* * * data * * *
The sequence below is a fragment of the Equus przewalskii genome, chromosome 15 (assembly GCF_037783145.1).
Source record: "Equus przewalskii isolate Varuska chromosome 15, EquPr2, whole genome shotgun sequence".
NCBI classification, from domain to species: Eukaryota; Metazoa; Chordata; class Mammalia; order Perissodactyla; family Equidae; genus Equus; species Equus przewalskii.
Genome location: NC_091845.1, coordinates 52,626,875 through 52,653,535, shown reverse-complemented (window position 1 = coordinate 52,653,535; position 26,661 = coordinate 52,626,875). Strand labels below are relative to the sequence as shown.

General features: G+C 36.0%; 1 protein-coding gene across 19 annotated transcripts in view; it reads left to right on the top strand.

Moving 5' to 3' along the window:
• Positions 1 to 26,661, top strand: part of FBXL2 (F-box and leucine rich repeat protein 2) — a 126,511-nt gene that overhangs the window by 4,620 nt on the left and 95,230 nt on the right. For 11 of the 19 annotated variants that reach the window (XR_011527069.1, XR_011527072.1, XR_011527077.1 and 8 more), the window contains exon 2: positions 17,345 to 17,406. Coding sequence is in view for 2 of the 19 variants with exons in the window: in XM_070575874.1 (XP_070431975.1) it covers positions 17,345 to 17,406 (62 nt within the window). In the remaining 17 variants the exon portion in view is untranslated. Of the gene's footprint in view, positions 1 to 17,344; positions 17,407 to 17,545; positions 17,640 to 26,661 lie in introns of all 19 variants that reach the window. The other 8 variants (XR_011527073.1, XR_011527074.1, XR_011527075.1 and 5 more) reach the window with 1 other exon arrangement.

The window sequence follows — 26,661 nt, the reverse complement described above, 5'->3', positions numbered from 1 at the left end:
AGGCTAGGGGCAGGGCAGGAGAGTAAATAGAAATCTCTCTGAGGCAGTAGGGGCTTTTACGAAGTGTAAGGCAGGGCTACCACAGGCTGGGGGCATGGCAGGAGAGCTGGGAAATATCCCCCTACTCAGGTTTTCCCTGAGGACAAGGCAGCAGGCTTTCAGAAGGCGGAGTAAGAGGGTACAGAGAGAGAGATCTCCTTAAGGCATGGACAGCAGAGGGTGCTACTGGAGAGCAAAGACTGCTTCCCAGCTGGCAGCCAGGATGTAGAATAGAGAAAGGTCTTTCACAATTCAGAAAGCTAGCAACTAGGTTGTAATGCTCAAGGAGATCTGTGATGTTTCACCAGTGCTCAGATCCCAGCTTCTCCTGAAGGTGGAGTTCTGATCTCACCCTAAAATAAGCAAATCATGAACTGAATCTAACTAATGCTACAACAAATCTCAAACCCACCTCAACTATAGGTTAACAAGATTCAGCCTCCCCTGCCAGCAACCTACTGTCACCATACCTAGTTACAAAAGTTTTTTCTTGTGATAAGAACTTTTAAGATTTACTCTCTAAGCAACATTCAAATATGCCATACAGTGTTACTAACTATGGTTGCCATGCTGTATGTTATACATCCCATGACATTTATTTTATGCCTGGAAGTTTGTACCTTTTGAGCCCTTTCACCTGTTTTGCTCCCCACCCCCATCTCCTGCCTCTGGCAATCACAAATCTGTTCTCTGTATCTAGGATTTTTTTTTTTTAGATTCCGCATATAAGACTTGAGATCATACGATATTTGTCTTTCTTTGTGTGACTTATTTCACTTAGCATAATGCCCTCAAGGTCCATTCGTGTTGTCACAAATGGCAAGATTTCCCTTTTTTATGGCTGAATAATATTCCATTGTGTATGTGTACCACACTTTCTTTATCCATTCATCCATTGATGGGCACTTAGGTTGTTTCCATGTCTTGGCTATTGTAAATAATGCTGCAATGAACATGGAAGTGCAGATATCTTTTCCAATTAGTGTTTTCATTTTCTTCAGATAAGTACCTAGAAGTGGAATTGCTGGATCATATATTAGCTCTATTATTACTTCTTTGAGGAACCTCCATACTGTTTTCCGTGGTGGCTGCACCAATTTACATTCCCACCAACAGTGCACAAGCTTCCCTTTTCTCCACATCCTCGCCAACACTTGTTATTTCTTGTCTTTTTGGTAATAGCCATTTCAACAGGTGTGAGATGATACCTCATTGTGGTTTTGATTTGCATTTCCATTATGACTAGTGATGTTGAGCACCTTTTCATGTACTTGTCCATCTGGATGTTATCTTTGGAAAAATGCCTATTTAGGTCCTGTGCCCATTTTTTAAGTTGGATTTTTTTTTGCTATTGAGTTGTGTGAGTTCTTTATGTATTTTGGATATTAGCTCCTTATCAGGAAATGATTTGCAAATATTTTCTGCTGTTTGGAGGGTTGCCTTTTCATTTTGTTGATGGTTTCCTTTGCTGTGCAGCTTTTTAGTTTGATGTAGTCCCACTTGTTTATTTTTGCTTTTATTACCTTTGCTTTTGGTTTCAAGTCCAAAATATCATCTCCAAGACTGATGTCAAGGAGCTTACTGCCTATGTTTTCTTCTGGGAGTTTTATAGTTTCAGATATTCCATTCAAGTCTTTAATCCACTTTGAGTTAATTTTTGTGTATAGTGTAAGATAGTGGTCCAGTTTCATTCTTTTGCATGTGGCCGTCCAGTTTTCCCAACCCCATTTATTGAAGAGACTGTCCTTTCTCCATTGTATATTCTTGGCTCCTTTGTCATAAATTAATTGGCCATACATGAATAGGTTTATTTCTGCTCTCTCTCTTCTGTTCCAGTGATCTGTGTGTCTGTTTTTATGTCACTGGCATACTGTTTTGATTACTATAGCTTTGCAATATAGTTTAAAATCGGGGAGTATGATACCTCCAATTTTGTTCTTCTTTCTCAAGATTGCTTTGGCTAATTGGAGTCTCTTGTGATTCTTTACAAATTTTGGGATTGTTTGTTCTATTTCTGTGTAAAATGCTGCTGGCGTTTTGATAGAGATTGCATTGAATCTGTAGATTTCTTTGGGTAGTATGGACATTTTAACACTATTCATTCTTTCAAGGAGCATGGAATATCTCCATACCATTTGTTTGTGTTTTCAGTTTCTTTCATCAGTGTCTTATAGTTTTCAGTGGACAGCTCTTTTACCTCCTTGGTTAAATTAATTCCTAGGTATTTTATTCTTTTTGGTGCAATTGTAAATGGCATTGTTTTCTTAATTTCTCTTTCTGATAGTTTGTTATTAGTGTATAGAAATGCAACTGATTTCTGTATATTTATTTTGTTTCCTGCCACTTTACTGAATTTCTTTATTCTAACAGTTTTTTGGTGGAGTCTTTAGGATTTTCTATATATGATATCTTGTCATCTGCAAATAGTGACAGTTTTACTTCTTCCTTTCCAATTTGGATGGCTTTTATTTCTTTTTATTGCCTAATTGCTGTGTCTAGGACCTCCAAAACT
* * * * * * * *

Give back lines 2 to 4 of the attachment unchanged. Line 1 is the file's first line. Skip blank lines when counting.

Source record: "Equus przewalskii isolate Varuska chromosome 15, EquPr2, whole genome shotgun sequence".
NCBI classification, from domain to species: Eukaryota; Metazoa; Chordata; class Mammalia; order Perissodactyla; family Equidae; genus Equus; species Equus przewalskii.
Genome location: NC_091845.1, coordinates 52,626,875 through 52,653,535, shown reverse-complemented (window position 1 = coordinate 52,653,535; position 26,661 = coordinate 52,626,875). Strand labels below are relative to the sequence as shown.